Overall our economy is in good shape and is expected to grow this year and next. Modified domestic demand, an underlying measure of growth in the economy, grew by 4.5 per cent for 2018 as a whole.
One of the best barometers of the heath in the economy is the labour market. The strong growth in employment over the last number of years has continued into this year, with total employment increasing by 81,200 (+3.7 per cent) in the year to Q1 2019. As a result, there are now more people working in Ireland than ever before.
At the cornerstone of our recovery, has been the improvement in our competitiveness. Since 2008, the Central Bank’s real harmonised competitiveness indicator has improved by approximately 22 per cent. The improvement in our competitiveness reflects the hard-won productivity gains made over the last number of years, alongside wage and price moderation.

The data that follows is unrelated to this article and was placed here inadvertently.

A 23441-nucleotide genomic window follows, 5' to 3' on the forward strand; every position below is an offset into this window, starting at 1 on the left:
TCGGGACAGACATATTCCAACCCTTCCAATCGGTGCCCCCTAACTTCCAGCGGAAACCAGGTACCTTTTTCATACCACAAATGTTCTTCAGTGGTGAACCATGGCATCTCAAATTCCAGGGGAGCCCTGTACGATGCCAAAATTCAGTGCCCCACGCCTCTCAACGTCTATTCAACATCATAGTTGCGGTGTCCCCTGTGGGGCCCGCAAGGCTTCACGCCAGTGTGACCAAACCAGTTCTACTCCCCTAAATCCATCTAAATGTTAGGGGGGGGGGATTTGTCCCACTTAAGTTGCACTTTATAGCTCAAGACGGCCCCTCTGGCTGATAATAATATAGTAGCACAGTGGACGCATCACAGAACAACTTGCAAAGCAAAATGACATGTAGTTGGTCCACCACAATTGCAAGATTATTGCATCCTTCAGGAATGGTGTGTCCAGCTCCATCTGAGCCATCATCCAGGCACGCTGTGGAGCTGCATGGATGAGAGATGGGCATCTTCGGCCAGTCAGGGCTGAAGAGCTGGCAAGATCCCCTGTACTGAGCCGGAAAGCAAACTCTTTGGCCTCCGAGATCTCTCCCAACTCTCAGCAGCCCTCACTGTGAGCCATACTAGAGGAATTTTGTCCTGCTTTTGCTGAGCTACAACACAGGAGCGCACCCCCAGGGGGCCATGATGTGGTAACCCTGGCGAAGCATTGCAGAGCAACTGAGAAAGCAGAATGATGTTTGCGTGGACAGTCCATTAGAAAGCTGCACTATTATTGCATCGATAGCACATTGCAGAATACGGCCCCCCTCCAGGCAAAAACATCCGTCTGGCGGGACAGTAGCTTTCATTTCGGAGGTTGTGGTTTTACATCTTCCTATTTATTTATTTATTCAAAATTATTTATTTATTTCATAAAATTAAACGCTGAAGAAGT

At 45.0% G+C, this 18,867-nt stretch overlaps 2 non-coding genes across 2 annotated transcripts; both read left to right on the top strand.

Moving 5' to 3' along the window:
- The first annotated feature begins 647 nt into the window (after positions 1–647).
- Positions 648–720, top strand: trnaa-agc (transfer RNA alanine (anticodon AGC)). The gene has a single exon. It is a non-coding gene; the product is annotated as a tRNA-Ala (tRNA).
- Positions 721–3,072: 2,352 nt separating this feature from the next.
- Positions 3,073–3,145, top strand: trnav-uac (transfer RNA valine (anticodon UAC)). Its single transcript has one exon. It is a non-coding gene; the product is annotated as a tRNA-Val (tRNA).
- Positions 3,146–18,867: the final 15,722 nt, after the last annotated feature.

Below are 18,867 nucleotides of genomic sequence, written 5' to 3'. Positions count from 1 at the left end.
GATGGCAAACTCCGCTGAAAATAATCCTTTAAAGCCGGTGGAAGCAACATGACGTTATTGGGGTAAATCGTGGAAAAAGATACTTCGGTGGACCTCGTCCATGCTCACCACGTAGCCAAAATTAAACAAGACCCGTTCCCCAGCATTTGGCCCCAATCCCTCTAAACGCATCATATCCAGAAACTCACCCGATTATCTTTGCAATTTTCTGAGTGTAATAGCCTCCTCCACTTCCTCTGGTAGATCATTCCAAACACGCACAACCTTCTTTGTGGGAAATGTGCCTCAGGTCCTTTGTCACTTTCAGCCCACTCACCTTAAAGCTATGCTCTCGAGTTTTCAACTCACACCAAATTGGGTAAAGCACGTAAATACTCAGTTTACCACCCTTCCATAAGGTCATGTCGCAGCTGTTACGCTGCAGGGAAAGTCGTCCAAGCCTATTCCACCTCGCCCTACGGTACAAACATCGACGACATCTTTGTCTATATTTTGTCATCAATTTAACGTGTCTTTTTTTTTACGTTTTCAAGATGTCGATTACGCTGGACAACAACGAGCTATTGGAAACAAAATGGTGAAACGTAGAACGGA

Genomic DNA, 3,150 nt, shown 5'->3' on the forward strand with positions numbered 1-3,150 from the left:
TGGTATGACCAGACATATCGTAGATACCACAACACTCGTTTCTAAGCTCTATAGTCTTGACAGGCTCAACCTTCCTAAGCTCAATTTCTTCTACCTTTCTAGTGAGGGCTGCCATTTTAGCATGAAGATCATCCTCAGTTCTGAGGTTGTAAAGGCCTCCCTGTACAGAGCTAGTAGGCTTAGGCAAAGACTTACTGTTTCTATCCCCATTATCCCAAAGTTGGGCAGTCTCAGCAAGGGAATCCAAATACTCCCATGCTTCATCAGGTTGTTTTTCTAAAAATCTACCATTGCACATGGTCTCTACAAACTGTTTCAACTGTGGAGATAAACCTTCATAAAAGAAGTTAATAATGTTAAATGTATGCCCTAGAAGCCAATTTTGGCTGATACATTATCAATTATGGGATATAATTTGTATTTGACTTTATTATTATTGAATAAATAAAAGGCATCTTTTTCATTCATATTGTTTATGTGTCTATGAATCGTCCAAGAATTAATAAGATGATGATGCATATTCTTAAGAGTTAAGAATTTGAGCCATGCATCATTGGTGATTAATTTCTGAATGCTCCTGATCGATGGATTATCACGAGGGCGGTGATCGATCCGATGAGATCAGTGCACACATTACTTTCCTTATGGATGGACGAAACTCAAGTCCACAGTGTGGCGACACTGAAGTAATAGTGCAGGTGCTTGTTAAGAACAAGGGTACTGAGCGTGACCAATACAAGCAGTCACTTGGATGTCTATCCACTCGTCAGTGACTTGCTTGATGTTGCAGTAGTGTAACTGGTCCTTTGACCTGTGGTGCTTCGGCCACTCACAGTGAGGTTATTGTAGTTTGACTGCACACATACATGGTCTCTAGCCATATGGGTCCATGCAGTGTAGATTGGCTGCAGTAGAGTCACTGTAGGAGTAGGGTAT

Importantly, the robust economic growth in recent years has not yet given rise to significant inflationary pressures. In the first four months of 2019, average annual inflation was just 1.1 per cent was recorded.
On wage developments, while average annual earnings grew by over 3 per cent in 2018, this came on the back of a near decade of low or negative growth in earnings. The rise in labour income is a welcome development, however it needs to be monitored closely, as a significant acceleration in wages could undermine Ireland’s relative competitiveness to other European countries.
Over the medium term, the domestic economy is expected to act as the primary driver of growth. In this context, we must remain conscious of the potential upward pressure this will place on both prices and wages, that could give rise to a loss of competitiveness.